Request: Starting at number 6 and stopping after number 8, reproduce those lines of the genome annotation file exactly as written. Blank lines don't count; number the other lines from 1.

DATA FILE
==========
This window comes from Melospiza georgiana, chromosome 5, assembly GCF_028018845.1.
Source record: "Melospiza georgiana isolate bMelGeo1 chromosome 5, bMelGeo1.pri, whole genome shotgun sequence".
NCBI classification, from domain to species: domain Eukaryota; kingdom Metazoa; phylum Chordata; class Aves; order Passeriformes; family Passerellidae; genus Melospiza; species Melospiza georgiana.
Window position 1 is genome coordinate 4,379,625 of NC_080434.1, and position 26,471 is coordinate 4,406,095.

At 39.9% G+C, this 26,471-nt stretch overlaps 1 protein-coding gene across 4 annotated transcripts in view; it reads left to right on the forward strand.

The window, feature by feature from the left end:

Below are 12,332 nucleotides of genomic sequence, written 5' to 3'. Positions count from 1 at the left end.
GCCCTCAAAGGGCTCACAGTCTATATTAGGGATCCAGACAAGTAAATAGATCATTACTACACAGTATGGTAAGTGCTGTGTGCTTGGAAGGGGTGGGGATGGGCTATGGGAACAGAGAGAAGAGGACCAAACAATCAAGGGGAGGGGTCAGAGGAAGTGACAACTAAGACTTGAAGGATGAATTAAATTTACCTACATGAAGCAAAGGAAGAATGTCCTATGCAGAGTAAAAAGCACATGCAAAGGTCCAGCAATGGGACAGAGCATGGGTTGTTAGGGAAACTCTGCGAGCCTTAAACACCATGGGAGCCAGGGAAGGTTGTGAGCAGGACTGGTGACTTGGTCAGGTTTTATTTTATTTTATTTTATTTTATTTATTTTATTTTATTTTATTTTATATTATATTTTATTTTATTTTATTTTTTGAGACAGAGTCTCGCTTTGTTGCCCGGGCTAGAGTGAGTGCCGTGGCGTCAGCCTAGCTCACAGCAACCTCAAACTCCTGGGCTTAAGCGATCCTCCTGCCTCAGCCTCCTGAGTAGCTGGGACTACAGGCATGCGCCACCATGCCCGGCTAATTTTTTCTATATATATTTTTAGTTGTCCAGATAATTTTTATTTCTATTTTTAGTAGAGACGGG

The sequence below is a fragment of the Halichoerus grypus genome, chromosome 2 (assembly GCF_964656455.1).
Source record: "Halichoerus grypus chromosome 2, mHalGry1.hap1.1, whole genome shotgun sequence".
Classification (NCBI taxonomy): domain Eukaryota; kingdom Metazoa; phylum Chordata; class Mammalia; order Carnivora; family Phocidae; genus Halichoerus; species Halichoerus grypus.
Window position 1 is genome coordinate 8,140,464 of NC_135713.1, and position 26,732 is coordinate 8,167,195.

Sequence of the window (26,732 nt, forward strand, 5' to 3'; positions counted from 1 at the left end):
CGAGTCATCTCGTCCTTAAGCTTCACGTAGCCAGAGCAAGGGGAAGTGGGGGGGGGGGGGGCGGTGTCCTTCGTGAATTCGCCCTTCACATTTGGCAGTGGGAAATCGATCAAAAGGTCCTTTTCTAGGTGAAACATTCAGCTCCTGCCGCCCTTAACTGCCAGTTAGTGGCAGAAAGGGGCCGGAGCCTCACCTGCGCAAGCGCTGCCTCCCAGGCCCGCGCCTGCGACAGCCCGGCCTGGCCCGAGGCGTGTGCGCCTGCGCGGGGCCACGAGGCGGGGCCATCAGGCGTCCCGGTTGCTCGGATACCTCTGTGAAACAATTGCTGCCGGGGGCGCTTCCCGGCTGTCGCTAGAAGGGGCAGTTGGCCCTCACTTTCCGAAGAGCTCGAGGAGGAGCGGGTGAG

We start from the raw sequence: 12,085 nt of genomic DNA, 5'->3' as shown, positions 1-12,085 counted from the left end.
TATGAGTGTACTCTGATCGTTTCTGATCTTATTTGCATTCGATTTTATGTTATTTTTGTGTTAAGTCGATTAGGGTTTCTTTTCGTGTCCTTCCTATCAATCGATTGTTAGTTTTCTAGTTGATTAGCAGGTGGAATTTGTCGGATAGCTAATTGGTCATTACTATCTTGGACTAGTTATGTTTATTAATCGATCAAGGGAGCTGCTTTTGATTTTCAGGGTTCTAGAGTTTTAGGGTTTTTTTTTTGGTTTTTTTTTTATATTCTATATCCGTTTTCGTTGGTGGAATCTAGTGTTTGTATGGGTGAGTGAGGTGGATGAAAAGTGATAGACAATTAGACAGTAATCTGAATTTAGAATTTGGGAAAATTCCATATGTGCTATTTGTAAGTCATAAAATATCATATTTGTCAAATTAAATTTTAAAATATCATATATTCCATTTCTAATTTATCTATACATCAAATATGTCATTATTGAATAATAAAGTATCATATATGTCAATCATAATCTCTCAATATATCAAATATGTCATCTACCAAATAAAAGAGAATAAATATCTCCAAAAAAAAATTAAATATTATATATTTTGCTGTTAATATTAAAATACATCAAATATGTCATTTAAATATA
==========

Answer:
The window, feature by feature from the left end:

Below are 12,332 nucleotides of genomic sequence, written 5' to 3'. Positions count from 1 at the left end.
GCCCTCAAAGGGCTCACAGTCTATATTAGGGATCCAGACAAGTAAATAGATCATTACTACACAGTATGGTAAGTGCTGTGTGCTTGGAAGGGGTGGGGATGGGCTATGGGAACAGAGAGAAGAGGACCAAACAATCAAGGGGAGGGGTCAGAGGAAGTGACAACTAAGACTTGAAGGATGAATTAAATTTACCTACATGAAGCAAAGGAAGAATGTCCTATGCAGAGTAAAAAGCACATGCAAAGGTCCAGCAATGGGACAGAGCATGGGTTGTTAGGGAAACTCTGCGAGCCTTAAACACCATGGGAGCCAGGGAAGGTTGTGAGCAGGACTGGTGACTTGGTCAGGTTTTATTTTATTTTATTTTATTTTATTTATTTTATTTTATTTTATTTTATATTATATTTTATTTTATTTTATTTTTTGAGACAGAGTCTCGCTTTGTTGCCCGGGCTAGAGTGAGTGCCGTGGCGTCAGCCTAGCTCACAGCAACCTCAAACTCCTGGGCTTAAGCGATCCTCCTGCCTCAGCCTCCTGAGTAGCTGGGACTACAGGCATGCGCCACCATGCCCGGCTAATTTTTTCTATATATATTTTTAGTTGTCCAGATAATTTTTATTTCTATTTTTAGTAGAGACGGG